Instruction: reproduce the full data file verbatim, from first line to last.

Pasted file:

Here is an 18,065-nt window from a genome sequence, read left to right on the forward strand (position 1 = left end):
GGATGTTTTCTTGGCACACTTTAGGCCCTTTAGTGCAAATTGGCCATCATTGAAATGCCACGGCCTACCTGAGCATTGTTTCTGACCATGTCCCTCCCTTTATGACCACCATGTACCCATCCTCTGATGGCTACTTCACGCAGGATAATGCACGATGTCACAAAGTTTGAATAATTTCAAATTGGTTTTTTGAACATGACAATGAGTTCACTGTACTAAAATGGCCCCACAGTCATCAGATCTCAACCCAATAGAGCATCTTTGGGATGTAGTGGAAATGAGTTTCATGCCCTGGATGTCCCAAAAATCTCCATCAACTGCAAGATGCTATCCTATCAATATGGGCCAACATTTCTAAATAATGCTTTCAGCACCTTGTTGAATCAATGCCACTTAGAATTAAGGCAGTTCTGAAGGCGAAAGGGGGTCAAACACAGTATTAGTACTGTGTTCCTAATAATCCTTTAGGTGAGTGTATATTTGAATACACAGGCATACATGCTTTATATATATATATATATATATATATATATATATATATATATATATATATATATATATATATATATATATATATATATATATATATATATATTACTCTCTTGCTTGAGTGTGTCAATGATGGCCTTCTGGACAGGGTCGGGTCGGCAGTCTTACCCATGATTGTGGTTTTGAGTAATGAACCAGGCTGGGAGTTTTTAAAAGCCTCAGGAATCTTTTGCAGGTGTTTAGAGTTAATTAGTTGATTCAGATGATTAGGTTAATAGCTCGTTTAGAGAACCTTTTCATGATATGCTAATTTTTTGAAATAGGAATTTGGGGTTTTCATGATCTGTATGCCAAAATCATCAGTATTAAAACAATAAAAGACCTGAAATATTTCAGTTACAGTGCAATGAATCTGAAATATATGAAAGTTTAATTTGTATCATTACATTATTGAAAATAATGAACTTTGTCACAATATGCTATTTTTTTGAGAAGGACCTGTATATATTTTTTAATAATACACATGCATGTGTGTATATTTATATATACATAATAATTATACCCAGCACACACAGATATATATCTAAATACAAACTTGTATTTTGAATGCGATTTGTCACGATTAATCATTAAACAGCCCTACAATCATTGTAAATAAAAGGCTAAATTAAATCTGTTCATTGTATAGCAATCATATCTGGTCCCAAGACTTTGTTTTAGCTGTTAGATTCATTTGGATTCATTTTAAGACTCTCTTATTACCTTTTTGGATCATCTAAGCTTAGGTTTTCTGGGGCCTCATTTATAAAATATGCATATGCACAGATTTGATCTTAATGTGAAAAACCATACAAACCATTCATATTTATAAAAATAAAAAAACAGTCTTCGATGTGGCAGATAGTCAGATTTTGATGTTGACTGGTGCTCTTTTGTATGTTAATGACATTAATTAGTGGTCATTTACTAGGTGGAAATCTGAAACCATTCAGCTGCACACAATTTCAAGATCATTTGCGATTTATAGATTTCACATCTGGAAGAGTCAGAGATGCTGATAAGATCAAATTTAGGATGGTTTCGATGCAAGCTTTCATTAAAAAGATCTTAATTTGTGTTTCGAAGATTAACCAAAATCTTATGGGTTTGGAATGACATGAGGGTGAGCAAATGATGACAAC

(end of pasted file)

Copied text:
Here is an 18,065-nt window from a genome sequence, read left to right on the forward strand (position 1 = left end):
GGATGTTTTCTTGGCACACTTTAGGCCCTTTAGTGCAAATTGGCCATCATTGAAATGCCACGGCCTACCTGAGCATTGTTTCTGACCATGTCCCTCCCTTTATGACCACCATGTACCCATCCTCTGATGGCTACTTCACGCAGGATAATGCACGATGTCACAAAGTTTGAATAATTTCAAATTGGTTTTTTGAACATGACAATGAGTTCACTGTACTAAAATGGCCCCACAGTCATCAGATCTCAACCCAATAGAGCATCTTTGGGATGTAGTGGAAATGAGTTTCATGCCCTGGATGTCCCAAAAATCTCCATCAACTGCAAGATGCTATCCTATCAATATGGGCCAACATTTCTAAATAATGCTTTCAGCACCTTGTTGAATCAATGCCACTTAGAATTAAGGCAGTTCTGAAGGCGAAAGGGGGTCAAACACAGTATTAGTACTGTGTTCCTAATAATCCTTTAGGTGAGTGTATATTTGAATACACAGGCATACATGCTTTATATATATATATATATATATATATATATATATATATATATATATATATATATATATATATATATATATATATATATATATATATATATATTACTCTCTTGCTTGAGTGTGTCAATGATGGCCTTCTGGACAGGGTCGGGTCGGCAGTCTTACCCATGATTGTGGTTTTGAGTAATGAACCAGGCTGGGAGTTTTTAAAAGCCTCAGGAATCTTTTGCAGGTGTTTAGAGTTAATTAGTTGATTCAGATGATTAGGTTAATAGCTCGTTTAGAGAACCTTTTCATGATATGCTAATTTTTTGAAATAGGAATTTGGGGTTTTCATGATCTGTATGCCAAAATCATCAGTATTAAAACAATAAAAGACCTGAAATATTTCAGTTACAGTGCAATGAATCTGAAATATATGAAAGTTTAATTTGTATCATTACATTATTGAAAATAATGAACTTTGTCACAATATGCTATTTTTTTGAGAAGGACCTGTATATATTTTTTAATAATACACATGCATGTGTGTATATTTATATATACATAATAATTATACCCAGCACACACAGATATATATCTAAATACAAACTTGTATTTTGAATGCGATTTGTCACGATTAATCATTAAACAGCCCTACAATCATTGTAAATAAAAGGCTAAATTAAATCTGTTCATTGTATAGCAATCATATCTGGTCCCAAGACTTTGTTTTAGCTGTTAGATTCATTTGGATTCATTTTAAGACTCTCTTATTACCTTTTTGGATCATCTAAGCTTAGGTTTTCTGGGGCCTCATTTATAAAATATGCATATGCACAGATTTGATCTTAATGTGAAAAACCATACAAACCATTCATATTTATAAAAATAAAAAAACAGTCTTCGATGTGGCAGATAGTCAGATTTTGATGTTGACTGGTGCTCTTTTGTATGTTAATGACATTAATTAGTGGTCATTTACTAGGTGGAAATCTGAAACCATTCAGCTGCACACAATTTCAAGATCATTTGCGATTTATAGATTTCACATCTGGAAGAGTCAGAGATGCTGATAAGATCAAATTTAGGATGGTTTCGATGCAAGCTTTCATTAAAAAGATCTTAATTTGTGTTTCGAAGATTAACCAAAATCTTATGGGTTTGGAATGACATGAGGGTGAGCAAATGATGACAAC